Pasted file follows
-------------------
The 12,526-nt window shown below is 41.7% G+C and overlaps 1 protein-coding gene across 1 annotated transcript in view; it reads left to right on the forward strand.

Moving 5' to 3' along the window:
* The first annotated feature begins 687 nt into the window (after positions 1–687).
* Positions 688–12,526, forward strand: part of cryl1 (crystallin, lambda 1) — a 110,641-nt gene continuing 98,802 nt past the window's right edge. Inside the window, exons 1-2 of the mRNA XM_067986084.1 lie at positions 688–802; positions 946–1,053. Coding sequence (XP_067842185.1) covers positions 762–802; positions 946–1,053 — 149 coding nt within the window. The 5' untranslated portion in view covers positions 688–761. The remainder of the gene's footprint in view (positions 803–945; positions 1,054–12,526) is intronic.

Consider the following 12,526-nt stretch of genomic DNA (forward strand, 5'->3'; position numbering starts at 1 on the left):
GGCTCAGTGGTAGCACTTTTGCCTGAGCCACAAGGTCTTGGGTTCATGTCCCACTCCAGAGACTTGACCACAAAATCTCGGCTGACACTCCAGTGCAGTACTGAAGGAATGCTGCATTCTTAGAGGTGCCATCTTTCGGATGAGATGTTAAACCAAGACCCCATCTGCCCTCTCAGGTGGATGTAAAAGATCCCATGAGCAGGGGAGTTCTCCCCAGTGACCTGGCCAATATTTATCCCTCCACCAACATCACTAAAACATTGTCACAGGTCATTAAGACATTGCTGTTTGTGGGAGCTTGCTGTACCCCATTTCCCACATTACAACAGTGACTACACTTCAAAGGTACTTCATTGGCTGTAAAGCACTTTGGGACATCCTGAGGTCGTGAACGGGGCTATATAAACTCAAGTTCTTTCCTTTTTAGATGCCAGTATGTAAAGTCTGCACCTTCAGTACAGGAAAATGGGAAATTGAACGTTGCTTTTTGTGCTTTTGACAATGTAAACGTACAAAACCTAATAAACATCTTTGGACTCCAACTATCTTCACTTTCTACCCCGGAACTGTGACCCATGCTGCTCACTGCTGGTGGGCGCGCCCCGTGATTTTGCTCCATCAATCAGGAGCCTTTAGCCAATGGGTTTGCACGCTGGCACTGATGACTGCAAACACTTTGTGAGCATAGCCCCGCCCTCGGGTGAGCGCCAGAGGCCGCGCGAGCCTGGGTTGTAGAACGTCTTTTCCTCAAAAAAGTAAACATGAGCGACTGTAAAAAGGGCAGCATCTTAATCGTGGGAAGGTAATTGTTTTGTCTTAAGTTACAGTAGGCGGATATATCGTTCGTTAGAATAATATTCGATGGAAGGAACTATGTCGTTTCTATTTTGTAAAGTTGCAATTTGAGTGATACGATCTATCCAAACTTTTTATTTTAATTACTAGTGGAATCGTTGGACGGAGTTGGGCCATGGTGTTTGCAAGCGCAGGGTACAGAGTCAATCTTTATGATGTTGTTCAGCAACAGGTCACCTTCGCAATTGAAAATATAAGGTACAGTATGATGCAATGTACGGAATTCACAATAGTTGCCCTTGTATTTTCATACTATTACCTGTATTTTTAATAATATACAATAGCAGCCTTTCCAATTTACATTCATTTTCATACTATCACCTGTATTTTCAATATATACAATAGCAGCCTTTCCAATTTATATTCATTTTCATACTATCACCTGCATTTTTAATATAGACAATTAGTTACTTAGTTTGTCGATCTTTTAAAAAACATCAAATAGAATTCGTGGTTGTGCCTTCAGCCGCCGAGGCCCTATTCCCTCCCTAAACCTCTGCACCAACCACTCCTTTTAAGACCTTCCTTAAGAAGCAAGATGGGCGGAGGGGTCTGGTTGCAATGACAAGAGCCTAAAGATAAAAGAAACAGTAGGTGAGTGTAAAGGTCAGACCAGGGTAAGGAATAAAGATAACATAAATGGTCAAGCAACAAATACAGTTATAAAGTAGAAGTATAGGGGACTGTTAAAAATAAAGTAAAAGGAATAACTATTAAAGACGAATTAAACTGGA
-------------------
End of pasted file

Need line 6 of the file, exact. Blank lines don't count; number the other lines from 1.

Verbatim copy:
GGCTCAGTGGTAGCACTTTTGCCTGAGCCACAAGGTCTTGGGTTCATGTCCCACTCCAGAGACTTGACCACAAAATCTCGGCTGACACTCCAGTGCAGTACTGAAGGAATGCTGCATTCTTAGAGGTGCCATCTTTCGGATGAGATGTTAAACCAAGACCCCATCTGCCCTCTCAGGTGGATGTAAAAGATCCCATGAGCAGGGGAGTTCTCCCCAGTGACCTGGCCAATATTTATCCCTCCACCAACATCACTAAAACATTGTCACAGGTCATTAAGACATTGCTGTTTGTGGGAGCTTGCTGTACCCCATTTCCCACATTACAACAGTGACTACACTTCAAAGGTACTTCATTGGCTGTAAAGCACTTTGGGACATCCTGAGGTCGTGAACGGGGCTATATAAACTCAAGTTCTTTCCTTTTTAGATGCCAGTATGTAAAGTCTGCACCTTCAGTACAGGAAAATGGGAAATTGAACGTTGCTTTTTGTGCTTTTGACAATGTAAACGTACAAAACCTAATAAACATCTTTGGACTCCAACTATCTTCACTTTCTACCCCGGAACTGTGACCCATGCTGCTCACTGCTGGTGGGCGCGCCCCGTGATTTTGCTCCATCAATCAGGAGCCTTTAGCCAATGGGTTTGCACGCTGGCACTGATGACTGCAAACACTTTGTGAGCATAGCCCCGCCCTCGGGTGAGCGCCAGAGGCCGCGCGAGCCTGGGTTGTAGAACGTCTTTTCCTCAAAAAAGTAAACATGAGCGACTGTAAAAAGGGCAGCATCTTAATCGTGGGAAGGTAATTGTTTTGTCTTAAGTTACAGTAGGCGGATATATCGTTCGTTAGAATAATATTCGATGGAAGGAACTATGTCGTTTCTATTTTGTAAAGTTGCAATTTGAGTGATACGATCTATCCAAACTTTTTATTTTAATTACTAGTGGAATCGTTGGACGGAGTTGGGCCATGGTGTTTGCAAGCGCAGGGTACAGAGTCAATCTTTATGATGTTGTTCAGCAACAGGTCACCTTCGCAATTGAAAATATAAGGTACAGTATGATGCAATGTACGGAATTCACAATAGTTGCCCTTGTATTTTCATACTATTACCTGTATTTTTAATAATATACAATAGCAGCCTTTCCAATTTACATTCATTTTCATACTATCACCTGTATTTTCAATATATACAATAGCAGCCTTTCCAATTTATATTCATTTTCATACTATCACCTGCATTTTTAATATAGACAATTAGTTACTTAGTTTGTCGATCTTTTAAAAAACATCAAATAGAATTCGTGGTTGTGCCTTCAGCCGCCGAGGCCCTATTCCCTCCCTAAACCTCTGCACCAACCACTCCTTTTAAGACCTTCCTTAAGAAGCAAGATGGGCGGAGGGGTCTGGTTGCAATGACAAGAGCCTAAAGATAAAAGAAACAGTAGGTGAGTGTAAAGGTCAGACCAGGGTAAGGAATAAAGATAACATAAATGGTCAAGCAACAAATACAGTTATAAAGTAGAAGTATAGGGGACTGTTAAAAATAAAGTAAAAGGAATAACTATTAAAGACGAATTAAACTGGA